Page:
Use this URL to cite or link to this record in EThOS: http://ethos.bl.uk/OrderDetails.do?uin=uk.bl.ethos.651195
Title: Is there evidence of a negative self-concept in young children presenting with behavioural and psychological difficulties?
Author: Gallagher, T. H.
Awarding Body: University of Edinburgh
Current Institution: University of Edinburgh
Date of Award: 2005
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Abstract:
Self-concept in adults, adolescents and older children has been extensively research, yet, relatively little is known about self-concept in young children. The current study aimed to explore self-concept in young children (5-8 years) who presented with psychological and behavioural difficulties by a) investigating whether self-concept could be measured with validity in this age group using self-report and b) exploring whether and how self-concept differed in children presenting with early signs of psychopathology compared to a normative sample. Children were interviewed using age appropriate methods to assess self concept. The clinical (n=60) and control group (n=188) were compared and associations were explored with parent completed measures of psychological adjustment, perceived competence and parent-child relationship. The study found evidence to support the hypothesis that self-concept can be measured with validity in children under 8 years although reliability increases with age and method used. Children with psychological and behavioural difficulties perceived themselves significantly more negatively on most self-concept domains. In addition, some specific associations were found between non-academic domains of self-concept and social, attention and thought problems. School competence was significantly associated with academic domains of self-concept. Findings are discussed in terms of a mediational model which proposes that peer relations may be a significant mediating factor between the above factors and self-concept.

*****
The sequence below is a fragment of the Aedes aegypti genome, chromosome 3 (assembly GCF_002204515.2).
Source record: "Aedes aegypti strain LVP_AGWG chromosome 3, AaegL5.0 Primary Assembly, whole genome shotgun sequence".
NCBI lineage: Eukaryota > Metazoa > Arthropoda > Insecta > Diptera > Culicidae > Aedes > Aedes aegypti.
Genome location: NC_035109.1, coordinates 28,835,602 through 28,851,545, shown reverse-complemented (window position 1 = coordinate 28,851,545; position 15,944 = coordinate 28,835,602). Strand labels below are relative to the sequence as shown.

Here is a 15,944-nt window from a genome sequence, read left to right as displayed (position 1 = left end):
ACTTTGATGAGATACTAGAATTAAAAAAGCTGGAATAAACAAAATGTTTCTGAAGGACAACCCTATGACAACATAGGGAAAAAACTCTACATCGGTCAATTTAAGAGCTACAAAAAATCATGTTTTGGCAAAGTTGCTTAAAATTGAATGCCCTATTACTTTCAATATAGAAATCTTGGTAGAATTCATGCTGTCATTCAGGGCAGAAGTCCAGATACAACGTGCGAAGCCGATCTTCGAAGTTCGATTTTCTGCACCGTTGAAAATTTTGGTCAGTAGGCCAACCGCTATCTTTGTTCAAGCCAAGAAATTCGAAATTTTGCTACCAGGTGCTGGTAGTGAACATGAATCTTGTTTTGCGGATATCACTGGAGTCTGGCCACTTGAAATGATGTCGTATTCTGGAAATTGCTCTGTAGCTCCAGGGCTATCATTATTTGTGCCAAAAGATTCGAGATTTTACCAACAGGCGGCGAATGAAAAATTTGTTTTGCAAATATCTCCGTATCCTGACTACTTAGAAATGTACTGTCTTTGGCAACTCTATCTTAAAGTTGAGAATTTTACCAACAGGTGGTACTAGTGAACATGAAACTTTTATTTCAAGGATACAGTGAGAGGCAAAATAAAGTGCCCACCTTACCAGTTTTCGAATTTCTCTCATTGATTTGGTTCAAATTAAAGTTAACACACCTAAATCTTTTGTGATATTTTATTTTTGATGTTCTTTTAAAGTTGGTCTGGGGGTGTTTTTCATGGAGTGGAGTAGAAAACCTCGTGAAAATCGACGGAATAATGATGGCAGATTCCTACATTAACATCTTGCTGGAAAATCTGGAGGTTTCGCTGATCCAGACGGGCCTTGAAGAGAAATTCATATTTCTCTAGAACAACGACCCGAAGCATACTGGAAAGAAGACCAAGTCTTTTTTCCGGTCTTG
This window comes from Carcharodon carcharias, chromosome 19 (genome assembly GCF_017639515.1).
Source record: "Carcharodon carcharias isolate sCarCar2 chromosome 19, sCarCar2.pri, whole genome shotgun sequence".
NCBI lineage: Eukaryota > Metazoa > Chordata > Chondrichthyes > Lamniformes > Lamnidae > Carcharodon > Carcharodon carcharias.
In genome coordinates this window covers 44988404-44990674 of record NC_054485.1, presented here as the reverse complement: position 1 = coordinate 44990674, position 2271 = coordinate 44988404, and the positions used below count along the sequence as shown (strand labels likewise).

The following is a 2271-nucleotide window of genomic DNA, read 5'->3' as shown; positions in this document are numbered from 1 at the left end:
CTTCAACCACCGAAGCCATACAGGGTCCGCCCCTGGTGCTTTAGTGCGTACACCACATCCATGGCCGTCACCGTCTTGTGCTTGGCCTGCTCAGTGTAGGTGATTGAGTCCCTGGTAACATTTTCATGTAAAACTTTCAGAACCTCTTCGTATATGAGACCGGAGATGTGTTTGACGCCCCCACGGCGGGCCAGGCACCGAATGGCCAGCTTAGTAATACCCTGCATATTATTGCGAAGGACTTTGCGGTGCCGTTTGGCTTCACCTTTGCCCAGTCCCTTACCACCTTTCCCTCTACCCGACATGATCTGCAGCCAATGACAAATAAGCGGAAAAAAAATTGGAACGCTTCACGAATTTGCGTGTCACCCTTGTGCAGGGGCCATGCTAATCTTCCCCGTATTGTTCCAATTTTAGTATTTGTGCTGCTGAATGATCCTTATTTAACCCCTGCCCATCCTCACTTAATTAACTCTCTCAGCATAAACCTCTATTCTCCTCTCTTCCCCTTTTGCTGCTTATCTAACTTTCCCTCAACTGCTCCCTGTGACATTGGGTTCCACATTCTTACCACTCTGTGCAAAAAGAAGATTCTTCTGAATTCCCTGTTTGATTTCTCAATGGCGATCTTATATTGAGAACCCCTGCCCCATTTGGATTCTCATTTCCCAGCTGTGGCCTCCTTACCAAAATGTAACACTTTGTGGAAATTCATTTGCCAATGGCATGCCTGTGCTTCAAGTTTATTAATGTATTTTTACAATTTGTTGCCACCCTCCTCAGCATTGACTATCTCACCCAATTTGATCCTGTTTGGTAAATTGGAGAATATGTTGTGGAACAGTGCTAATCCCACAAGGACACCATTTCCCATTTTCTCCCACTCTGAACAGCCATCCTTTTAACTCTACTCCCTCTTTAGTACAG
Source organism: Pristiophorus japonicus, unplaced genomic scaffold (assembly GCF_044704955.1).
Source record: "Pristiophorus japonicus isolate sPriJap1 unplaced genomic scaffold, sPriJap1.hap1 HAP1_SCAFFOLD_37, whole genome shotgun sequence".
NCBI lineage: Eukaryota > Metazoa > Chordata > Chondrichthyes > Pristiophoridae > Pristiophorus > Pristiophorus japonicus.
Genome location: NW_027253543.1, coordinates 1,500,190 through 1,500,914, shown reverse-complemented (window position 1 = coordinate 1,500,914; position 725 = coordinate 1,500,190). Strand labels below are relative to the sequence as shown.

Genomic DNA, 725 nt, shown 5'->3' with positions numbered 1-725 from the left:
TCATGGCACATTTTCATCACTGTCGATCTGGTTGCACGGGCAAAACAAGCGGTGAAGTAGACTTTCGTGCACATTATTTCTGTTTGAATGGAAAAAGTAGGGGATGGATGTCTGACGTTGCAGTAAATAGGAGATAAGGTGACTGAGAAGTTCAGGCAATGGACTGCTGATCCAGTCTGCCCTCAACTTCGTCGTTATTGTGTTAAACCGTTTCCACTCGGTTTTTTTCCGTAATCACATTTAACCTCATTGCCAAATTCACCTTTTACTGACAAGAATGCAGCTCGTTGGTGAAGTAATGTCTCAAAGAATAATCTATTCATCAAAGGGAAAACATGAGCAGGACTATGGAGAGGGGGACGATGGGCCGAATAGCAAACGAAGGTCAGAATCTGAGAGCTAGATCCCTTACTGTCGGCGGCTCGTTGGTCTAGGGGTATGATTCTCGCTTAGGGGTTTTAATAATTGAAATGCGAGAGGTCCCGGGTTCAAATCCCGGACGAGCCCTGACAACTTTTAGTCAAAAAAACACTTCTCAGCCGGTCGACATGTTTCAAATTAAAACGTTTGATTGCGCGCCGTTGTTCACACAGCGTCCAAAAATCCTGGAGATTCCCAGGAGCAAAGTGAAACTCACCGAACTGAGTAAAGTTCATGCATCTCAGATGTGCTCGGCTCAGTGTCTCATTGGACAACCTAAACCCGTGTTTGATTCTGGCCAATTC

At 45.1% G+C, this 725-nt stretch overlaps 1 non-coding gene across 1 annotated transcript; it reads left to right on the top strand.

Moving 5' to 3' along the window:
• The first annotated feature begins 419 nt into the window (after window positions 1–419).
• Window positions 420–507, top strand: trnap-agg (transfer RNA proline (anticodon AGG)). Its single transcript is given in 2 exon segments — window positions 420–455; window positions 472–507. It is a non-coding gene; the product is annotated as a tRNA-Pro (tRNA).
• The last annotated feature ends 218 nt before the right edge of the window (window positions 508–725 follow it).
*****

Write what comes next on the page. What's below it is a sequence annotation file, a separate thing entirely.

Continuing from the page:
Supervisor: Not available Sponsor: Not available
Qualification Name: Thesis (D.P.S.) Qualification Level: Doctoral
EThOS ID: uk.bl.ethos.651195  DOI: Not available
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